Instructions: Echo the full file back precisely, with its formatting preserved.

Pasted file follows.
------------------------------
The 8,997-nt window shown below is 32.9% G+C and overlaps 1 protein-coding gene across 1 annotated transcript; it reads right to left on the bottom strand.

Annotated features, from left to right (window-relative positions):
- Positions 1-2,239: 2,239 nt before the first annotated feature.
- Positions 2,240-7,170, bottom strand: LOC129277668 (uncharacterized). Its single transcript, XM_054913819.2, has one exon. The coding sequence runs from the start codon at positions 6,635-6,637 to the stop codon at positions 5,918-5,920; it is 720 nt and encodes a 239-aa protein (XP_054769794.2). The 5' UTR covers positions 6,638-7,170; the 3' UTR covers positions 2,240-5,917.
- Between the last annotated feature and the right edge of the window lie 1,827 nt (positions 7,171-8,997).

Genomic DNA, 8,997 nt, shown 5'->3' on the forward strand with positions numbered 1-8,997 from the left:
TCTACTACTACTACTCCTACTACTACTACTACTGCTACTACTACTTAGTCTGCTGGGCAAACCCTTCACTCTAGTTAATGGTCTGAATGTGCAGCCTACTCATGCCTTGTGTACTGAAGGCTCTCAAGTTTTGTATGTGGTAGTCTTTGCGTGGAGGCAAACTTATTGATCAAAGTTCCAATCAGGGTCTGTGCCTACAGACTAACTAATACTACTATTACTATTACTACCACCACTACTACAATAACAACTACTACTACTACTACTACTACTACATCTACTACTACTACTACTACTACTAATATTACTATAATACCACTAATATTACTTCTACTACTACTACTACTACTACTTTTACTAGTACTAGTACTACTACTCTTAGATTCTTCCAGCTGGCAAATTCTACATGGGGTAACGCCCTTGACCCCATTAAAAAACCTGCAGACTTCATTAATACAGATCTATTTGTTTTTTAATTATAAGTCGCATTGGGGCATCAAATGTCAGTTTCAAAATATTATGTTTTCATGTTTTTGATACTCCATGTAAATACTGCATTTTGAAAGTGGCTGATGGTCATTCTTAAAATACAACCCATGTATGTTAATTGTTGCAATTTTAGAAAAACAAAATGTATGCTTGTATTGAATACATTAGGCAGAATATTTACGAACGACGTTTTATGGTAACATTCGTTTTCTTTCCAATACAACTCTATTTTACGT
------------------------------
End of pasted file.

The 8,997-nt window shown below is 32.9% G+C and overlaps 1 protein-coding gene across 1 annotated transcript; it reads right to left on the bottom strand.

Annotated features, from left to right (window-relative positions):
- Positions 1-2,239: 2,239 nt before the first annotated feature.
- Positions 2,240-7,170, bottom strand: LOC129277668 (uncharacterized). Its single transcript, XM_054913819.2, has one exon. The coding sequence runs from the start codon at positions 6,635-6,637 to the stop codon at positions 5,918-5,920; it is 720 nt and encodes a 239-aa protein (XP_054769794.2). The 5' UTR covers positions 6,638-7,170; the 3' UTR covers positions 2,240-5,917.
- Between the last annotated feature and the right edge of the window lie 1,827 nt (positions 7,171-8,997).

Genomic DNA, 8,997 nt, shown 5'->3' on the forward strand with positions numbered 1-8,997 from the left:
TCTACTACTACTACTCCTACTACTACTACTACTGCTACTACTACTTAGTCTGCTGGGCAAACCCTTCACTCTAGTTAATGGTCTGAATGTGCAGCCTACTCATGCCTTGTGTACTGAAGGCTCTCAAGTTTTGTATGTGGTAGTCTTTGCGTGGAGGCAAACTTATTGATCAAAGTTCCAATCAGGGTCTGTGCCTACAGACTAACTAATACTACTATTACTATTACTACCACCACTACTACAATAACAACTACTACTACTACTACTACTACTACATCTACTACTACTACTACTACTACTAATATTACTATAATACCACTAATATTACTTCTACTACTACTACTACTACTACTTTTACTAGTACTAGTACTACTACTCTTAGATTCTTCCAGCTGGCAAATTCTACATGGGGTAACGCCCTTGACCCCATTAAAAAACCTGCAGACTTCATTAATACAGATCTATTTGTTTTTTAATTATAAGTCGCATTGGGGCATCAAATGTCAGTTTCAAAATATTATGTTTTCATGTTTTTGATACTCCATGTAAATACTGCATTTTGAAAGTGGCTGATGGTCATTCTTAAAATACAACCCATGTATGTTAATTGTTGCAATTTTAGAAAAACAAAATGTATGCTTGTATTGAATACATTAGGCAGAATATTTACGAACGACGTTTTATGGTAACATTCGTTTTCTTTCCAATACAACTCTATTTTACGT